Growing interest in mussel production
The aquaculture sector in Türkiye has expanded rapidly over the last two decades. According to the Turkish Statistical Institute, over two decades production increased almost 6.5 times to 515,000 tonnes in 2022. Much of this increase can be attributed to the expansion in production of the main marine species, seabass and seabream. Output of rainbow trout, the main species produced in freshwater, also grew impressively increasing 3.7 times to 145,000 tonnes.
These increases pale into insignificance, however, when compared with the growth in production of trout raised in the Black Sea. From an admittedly low base of 1,200 tonnes in 2003, production of Black Sea salmon, as it is called, exploded to 45,000 tonnes in 2022, an annual growth rate of 20%. These four finfish species dominate Turkish aquaculture production accounting for 97% of the total. Their status tends to conceal the fact that 27 finfishes, four molluscs, two crustaceans, two gastropods and four algae are cultivated in Türkiye. Following the industry’s success with farmed finfish production, the government is encouraging the production of mussels and other bivalves. The hope is that these species will become another success story for the Turkish aquaculture sector.
Advantages of farmed mussels include predictability and safety
Bivalve molluscs have been consumed throughout history thanks to their excellent taste and the valuable nutrients they offer. More recently, as foods and systems of their production are increasingly being evaluated for their environmental impact, bivalves stand out for their sustainability. In Türkiye several bivalve species are caught from the Mediterranean, the Aegean, the Sea of Marmara, and the Black Sea. The catches include clams, Mediterranean mussels, oysters, cockles, and scallops. Of these species, so far only Mediterranean mussels are farmed. Although the volumes are still small these are expected to increase as the government encourages production. In Türkiye wild catches of bivalves can be affected by pollution. More predictable production as well as greater consumer safety are among the reasons the government wishes to encourage farming. To increase the production of bivalves a fundamental factor is the availability of sites. In a 2020 paper1, Serpil Serdar and Sükrü Yildrim state that environmental parameters of a site, including the water quality, depth, temperature, and turbidity, presence of food, structure of the seabed, protection from waves, tides and currents, predators, and potential for fouling must all be evaluated to determine its suitability. In addition, the potential for conflicts with other users and the site’s accessibility must also be considered. Hereafter, in relation to the specifications of the site, the species and the production technology are to be determined. Finally, sales, marketing, and efficient administration are critical for a successful operation. Identifying sites is among the government’s priorities The ministry’s latest strategic plan2 for the fisheries and aquaculture sector also mentions the need to determine aquaculture sites and carrying capacities, though it cautions that there is a lack of scientific studies of potential sites as well as only limited cooperation between institutions and stakeholders. A further risk is the potential for disagreement between the different ministries involved in the approval process.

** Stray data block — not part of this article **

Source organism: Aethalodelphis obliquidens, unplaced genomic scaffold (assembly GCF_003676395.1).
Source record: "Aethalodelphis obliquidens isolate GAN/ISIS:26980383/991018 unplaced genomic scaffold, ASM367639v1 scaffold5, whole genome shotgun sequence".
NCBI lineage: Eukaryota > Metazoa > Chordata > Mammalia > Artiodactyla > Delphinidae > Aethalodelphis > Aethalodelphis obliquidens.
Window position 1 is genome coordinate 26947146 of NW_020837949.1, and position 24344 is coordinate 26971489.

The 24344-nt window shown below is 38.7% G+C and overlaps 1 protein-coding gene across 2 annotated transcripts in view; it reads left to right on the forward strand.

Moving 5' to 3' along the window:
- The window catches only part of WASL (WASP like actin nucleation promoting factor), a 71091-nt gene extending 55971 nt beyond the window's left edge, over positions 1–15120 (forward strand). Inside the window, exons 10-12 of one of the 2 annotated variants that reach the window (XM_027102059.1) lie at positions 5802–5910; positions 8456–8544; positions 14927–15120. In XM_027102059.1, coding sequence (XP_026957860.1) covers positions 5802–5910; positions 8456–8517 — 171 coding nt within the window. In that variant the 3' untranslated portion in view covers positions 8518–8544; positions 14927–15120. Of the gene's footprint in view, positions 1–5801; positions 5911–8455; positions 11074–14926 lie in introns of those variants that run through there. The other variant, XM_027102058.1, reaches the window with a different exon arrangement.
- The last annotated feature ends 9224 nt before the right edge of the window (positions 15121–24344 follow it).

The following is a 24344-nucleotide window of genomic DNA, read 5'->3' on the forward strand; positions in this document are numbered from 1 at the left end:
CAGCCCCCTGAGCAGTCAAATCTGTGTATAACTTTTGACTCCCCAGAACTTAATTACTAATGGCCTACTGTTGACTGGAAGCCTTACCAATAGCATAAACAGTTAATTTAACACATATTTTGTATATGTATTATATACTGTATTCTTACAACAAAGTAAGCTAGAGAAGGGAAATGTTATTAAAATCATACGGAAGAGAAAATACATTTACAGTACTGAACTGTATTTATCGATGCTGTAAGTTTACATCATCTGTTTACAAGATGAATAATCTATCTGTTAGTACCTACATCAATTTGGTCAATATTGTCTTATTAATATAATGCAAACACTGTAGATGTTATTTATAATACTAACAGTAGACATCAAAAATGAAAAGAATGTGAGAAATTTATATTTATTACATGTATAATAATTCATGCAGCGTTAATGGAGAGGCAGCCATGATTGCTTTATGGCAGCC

Aquaculture production in Türkiye (tonnes)
But these challenges are likely to be overcome as both the government and the industry evince keen interest in developing mussel farming. In, for example, Balikesir province, which has coasts along the Sea of Marmara and the Aegean Sea, 11 mussel farms with a combined capacity of just under 16,000 tonnes a year have been sanctioned and applications for a further 16 farms are in various stages of approval. Six hatcheries for mussels are also planned. The total capacity of projects awaiting approval is over 27,000 tonnes giving a potential (if all projects are approved) total capacity of 43,000 tonnes per year in just this one province.
Mussel farms in Brittany offer a source of inspiration